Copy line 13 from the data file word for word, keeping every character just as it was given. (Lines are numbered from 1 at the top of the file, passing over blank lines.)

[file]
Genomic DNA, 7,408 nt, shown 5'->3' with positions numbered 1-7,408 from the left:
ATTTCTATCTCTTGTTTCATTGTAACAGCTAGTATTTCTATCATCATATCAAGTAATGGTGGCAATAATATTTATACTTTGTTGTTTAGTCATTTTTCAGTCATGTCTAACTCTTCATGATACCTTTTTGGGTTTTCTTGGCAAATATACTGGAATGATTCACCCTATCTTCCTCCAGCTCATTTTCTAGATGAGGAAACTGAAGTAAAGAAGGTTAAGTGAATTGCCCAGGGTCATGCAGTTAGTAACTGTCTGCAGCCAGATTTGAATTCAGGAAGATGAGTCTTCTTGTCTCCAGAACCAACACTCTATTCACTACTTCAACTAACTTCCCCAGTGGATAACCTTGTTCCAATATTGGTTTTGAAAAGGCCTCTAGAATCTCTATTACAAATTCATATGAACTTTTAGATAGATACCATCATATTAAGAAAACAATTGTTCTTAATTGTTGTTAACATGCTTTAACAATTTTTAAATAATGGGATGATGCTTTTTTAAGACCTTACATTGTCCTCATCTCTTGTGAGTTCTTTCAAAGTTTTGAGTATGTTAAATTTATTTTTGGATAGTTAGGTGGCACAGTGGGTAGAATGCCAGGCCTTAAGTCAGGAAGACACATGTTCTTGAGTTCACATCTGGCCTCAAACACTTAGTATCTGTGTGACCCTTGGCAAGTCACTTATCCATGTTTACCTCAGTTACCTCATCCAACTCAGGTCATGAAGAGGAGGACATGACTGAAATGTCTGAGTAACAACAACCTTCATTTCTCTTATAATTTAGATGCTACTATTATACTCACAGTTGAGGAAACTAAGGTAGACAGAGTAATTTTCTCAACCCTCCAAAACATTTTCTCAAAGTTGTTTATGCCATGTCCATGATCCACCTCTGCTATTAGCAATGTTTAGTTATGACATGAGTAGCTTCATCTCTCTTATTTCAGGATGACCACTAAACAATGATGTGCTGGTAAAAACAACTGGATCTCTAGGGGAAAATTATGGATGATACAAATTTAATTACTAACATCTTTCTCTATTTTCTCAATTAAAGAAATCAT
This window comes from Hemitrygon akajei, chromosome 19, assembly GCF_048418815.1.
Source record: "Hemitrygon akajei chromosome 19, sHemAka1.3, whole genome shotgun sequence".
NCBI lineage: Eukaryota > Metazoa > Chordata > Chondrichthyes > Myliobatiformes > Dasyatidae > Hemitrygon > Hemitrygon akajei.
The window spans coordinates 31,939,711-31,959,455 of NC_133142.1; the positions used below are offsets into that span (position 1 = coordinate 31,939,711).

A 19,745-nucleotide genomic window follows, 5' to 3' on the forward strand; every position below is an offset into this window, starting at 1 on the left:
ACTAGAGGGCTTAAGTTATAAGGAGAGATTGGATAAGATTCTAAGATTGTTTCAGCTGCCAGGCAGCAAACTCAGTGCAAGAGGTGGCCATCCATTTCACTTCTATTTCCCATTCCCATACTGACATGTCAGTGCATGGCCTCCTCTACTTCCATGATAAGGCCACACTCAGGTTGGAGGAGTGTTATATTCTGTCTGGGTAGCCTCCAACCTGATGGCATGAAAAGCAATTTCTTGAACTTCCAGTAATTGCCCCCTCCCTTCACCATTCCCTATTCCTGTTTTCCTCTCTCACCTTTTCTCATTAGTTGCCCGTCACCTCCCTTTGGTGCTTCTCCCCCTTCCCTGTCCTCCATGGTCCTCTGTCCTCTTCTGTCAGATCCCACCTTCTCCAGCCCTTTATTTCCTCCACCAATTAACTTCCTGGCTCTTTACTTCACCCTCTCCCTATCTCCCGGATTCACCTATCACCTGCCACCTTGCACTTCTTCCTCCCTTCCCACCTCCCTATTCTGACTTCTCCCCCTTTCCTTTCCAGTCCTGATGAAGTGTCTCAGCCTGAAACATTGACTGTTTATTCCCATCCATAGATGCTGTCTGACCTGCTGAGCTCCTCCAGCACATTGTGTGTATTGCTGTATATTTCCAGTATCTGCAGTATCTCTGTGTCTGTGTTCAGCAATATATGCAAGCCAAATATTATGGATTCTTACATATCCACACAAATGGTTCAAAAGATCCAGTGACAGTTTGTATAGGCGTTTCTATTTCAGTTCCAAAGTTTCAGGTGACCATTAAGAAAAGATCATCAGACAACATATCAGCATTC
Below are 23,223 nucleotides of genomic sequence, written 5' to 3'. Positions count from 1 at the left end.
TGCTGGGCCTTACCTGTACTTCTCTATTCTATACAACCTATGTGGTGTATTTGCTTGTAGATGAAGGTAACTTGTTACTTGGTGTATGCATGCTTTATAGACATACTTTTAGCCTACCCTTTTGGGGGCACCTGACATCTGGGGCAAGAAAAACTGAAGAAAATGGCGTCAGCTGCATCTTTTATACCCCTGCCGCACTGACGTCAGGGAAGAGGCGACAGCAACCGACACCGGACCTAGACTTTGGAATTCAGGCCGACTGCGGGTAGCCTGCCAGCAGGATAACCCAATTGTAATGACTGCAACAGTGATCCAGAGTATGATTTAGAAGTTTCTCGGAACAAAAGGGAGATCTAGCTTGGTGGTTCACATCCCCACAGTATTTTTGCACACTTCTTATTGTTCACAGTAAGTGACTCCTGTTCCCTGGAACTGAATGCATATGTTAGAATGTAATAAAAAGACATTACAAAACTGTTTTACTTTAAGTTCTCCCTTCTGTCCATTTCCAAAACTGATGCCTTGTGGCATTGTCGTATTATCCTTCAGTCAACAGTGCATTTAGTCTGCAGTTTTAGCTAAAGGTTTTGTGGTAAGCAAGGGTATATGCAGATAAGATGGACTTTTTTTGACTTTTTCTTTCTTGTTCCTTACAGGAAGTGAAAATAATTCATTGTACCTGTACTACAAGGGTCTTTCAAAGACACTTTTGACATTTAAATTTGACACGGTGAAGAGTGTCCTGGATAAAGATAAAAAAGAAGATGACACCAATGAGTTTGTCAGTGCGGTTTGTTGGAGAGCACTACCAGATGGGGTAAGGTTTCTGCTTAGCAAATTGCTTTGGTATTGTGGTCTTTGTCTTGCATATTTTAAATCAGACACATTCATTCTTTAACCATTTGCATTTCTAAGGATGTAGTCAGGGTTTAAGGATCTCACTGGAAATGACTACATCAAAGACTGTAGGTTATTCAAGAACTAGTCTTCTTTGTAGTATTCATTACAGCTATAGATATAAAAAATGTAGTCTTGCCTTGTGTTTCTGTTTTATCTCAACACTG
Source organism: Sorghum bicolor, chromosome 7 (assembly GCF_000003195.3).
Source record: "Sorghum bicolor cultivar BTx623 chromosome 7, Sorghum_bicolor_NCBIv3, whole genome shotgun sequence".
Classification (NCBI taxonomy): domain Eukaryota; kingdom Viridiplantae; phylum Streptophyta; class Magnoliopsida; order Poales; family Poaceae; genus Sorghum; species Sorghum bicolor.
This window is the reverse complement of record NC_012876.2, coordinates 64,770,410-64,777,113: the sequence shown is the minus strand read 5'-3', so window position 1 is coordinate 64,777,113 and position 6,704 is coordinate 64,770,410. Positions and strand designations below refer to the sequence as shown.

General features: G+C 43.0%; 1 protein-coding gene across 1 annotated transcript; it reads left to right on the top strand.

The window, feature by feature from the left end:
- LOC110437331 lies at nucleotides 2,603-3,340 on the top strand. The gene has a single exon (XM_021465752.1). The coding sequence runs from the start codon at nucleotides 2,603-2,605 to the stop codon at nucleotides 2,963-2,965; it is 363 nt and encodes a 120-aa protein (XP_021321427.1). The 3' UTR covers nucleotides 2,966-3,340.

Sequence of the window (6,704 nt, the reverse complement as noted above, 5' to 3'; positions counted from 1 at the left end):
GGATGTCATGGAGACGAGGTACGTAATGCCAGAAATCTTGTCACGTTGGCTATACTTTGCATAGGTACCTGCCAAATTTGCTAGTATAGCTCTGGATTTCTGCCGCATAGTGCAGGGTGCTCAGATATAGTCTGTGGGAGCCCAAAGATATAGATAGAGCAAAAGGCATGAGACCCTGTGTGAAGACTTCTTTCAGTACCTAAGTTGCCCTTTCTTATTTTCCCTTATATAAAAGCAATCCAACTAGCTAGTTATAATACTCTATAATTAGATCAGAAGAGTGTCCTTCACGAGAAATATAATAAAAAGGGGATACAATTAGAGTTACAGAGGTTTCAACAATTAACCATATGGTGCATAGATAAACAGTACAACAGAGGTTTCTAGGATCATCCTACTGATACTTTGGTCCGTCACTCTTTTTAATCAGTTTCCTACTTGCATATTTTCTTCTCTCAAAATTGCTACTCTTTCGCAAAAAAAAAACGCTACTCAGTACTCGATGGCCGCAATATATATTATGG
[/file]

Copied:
Classification (NCBI taxonomy): domain Eukaryota; kingdom Viridiplantae; phylum Streptophyta; class Magnoliopsida; order Poales; family Poaceae; genus Sorghum; species Sorghum bicolor.